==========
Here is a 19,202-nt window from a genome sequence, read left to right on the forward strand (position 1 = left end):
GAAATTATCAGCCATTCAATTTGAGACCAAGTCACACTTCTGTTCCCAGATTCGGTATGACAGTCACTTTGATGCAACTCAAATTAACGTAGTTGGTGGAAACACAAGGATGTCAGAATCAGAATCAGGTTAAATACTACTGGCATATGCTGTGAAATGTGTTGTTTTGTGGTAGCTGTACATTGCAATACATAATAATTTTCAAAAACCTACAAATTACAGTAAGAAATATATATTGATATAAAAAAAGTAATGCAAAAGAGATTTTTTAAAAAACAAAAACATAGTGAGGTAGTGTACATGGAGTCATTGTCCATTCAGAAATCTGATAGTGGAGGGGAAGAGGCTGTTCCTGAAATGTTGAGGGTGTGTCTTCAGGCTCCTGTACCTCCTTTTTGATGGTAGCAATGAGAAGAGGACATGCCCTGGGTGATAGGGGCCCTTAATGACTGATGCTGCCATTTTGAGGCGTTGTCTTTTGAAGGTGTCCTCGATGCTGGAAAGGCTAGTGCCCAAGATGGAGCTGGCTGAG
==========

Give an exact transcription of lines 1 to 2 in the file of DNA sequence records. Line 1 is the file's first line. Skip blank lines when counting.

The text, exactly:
Here is a 19,202-nt window from a genome sequence, read left to right on the forward strand (position 1 = left end):
GAAATTATCAGCCATTCAATTTGAGACCAAGTCACACTTCTGTTCCCAGATTCGGTATGACAGTCACTTTGATGCAACTCAAATTAACGTAGTTGGTGGAAACACAAGGATGTCAGAATCAGAATCAGGTTAAATACTACTGGCATATGCTGTGAAATGTGTTGTTTTGTGGTAGCTGTACATTGCAATACATAATAATTTTCAAAAACCTACAAATTACAGTAAGAAATATATATTGATATAAAAAAAGTAATGCAAAAGAGATTTTTTAAAAAACAAAAACATAGTGAGGTAGTGTACATGGAGTCATTGTCCATTCAGAAATCTGATAGTGGAGGGGAAGAGGCTGTTCCTGAAATGTTGAGGGTGTGTCTTCAGGCTCCTGTACCTCCTTTTTGATGGTAGCAATGAGAAGAGGACATGCCCTGGGTGATAGGGGCCCTTAATGACTGATGCTGCCATTTTGAGGCGTTGTCTTTTGAAGGTGTCCTCGATGCTGGAAAGGCTAGTGCCCAAGATGGAGCTGGCTGAG